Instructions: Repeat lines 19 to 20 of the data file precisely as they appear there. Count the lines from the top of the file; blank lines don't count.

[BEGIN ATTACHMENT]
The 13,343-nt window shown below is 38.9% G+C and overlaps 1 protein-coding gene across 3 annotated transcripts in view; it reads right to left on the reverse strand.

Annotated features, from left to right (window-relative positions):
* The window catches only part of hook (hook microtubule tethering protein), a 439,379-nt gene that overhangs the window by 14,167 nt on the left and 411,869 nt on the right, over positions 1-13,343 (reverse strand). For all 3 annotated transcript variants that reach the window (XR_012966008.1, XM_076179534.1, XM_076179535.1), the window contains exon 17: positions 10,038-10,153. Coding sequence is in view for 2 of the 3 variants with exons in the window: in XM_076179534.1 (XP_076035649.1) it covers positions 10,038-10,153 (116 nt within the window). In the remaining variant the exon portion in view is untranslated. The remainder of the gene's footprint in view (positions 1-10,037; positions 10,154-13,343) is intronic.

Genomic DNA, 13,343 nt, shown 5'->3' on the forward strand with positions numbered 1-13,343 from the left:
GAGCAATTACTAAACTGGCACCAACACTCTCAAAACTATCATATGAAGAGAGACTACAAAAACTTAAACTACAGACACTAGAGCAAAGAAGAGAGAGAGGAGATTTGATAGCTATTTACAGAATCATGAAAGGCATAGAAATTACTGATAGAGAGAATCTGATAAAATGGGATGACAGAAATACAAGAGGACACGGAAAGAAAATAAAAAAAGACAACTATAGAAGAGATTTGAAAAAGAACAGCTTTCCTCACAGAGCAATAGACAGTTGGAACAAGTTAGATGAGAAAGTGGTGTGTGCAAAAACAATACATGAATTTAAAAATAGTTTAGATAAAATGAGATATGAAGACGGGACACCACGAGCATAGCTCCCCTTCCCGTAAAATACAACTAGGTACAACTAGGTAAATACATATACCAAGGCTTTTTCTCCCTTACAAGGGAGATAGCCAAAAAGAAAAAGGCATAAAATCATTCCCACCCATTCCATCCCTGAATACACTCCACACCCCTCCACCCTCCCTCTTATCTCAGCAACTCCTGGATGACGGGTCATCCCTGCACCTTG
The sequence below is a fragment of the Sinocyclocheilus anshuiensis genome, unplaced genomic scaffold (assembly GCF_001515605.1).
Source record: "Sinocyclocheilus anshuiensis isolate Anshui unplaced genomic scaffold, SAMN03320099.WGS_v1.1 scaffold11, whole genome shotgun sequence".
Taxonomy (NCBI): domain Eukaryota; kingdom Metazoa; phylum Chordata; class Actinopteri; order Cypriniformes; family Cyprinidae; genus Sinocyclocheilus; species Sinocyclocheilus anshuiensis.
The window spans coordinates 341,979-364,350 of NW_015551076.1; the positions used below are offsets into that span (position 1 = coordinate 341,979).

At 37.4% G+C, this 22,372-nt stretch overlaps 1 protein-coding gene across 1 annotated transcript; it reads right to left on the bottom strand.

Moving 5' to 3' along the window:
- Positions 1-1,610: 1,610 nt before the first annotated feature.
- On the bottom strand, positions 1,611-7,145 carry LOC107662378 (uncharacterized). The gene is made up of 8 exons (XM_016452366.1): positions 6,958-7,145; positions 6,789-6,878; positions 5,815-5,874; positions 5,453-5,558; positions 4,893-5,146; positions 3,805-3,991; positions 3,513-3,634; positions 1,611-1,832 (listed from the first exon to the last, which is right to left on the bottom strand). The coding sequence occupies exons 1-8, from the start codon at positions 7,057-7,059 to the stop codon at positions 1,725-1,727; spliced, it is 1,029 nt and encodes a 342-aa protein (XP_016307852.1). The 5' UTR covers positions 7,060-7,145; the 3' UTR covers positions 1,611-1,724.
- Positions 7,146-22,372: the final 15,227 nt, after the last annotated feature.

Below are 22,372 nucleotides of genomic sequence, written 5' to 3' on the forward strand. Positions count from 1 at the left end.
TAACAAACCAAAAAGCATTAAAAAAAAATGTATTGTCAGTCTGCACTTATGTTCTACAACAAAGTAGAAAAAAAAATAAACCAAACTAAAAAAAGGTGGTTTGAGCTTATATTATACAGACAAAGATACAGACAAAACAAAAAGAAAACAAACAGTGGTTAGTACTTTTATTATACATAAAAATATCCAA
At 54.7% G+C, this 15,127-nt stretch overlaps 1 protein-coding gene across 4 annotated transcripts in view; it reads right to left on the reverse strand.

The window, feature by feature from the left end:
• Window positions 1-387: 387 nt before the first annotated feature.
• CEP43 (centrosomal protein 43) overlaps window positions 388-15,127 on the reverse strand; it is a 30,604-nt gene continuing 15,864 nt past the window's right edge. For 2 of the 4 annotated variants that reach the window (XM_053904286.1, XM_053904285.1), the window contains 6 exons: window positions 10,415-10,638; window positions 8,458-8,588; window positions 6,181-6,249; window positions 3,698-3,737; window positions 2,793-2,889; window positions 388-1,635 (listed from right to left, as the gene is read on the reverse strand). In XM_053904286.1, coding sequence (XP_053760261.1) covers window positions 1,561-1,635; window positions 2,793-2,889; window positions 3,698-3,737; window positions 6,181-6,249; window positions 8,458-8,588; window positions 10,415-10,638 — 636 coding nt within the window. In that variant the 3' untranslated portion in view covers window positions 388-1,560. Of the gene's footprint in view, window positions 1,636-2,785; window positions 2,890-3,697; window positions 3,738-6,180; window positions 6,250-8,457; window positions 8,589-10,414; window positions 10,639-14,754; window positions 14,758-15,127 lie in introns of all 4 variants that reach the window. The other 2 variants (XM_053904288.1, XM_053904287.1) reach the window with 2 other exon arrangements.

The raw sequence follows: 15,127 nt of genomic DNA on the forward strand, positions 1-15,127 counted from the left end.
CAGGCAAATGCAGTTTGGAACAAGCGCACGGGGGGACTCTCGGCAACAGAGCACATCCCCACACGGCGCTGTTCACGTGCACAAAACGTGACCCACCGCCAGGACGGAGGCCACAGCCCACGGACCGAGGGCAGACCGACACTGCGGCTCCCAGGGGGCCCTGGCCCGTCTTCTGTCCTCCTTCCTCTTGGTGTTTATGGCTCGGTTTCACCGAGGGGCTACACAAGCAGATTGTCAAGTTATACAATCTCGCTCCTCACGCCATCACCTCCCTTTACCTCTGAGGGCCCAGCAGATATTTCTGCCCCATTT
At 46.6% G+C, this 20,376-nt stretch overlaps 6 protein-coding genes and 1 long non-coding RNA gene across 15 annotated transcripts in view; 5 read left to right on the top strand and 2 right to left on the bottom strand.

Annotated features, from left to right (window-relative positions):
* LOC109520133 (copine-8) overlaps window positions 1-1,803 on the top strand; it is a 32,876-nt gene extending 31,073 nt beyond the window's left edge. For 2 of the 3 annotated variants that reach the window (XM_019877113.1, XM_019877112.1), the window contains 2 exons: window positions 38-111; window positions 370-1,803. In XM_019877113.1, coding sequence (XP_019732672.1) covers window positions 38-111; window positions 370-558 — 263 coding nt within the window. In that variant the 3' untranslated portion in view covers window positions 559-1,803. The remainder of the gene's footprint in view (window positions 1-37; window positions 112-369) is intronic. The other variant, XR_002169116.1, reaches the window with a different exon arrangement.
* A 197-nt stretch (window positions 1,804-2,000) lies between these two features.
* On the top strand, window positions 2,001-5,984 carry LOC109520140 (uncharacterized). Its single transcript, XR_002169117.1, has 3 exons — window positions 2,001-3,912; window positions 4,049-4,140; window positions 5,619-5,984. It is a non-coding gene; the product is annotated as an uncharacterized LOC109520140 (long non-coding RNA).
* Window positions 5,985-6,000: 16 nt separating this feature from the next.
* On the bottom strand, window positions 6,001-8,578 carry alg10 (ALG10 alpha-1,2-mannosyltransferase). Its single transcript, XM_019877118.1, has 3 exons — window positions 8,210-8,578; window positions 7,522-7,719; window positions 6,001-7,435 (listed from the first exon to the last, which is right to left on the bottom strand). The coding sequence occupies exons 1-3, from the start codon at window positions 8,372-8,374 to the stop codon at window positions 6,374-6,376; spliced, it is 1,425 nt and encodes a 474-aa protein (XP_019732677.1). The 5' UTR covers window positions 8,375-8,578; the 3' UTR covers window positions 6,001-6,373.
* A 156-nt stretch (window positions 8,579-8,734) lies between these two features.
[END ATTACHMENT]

• Window positions 1-387: 387 nt before the first annotated feature.
• CEP43 (centrosomal protein 43) overlaps window positions 388-15,127 on the reverse strand; it is a 30,604-nt gene continuing 15,864 nt past the window's right edge. For 2 of the 4 annotated variants that reach the window (XM_053904286.1, XM_053904285.1), the window contains 6 exons: window positions 10,415-10,638; window positions 8,458-8,588; window positions 6,181-6,249; window positions 3,698-3,737; window positions 2,793-2,889; window positions 388-1,635 (listed from right to left, as the gene is read on the reverse strand). In XM_053904286.1, coding sequence (XP_053760261.1) covers window positions 1,561-1,635; window positions 2,793-2,889; window positions 3,698-3,737; window positions 6,181-6,249; window positions 8,458-8,588; window positions 10,415-10,638 — 636 coding nt within the window. In that variant the 3' untranslated portion in view covers window positions 388-1,560. Of the gene's footprint in view, window positions 1,636-2,785; window positions 2,890-3,697; window positions 3,738-6,180; window positions 6,250-8,457; window positions 8,589-10,414; window positions 10,639-14,754; window positions 14,758-15,127 lie in introns of all 4 variants that reach the window. The other 2 variants (XM_053904288.1, XM_053904287.1) reach the window with 2 other exon arrangements.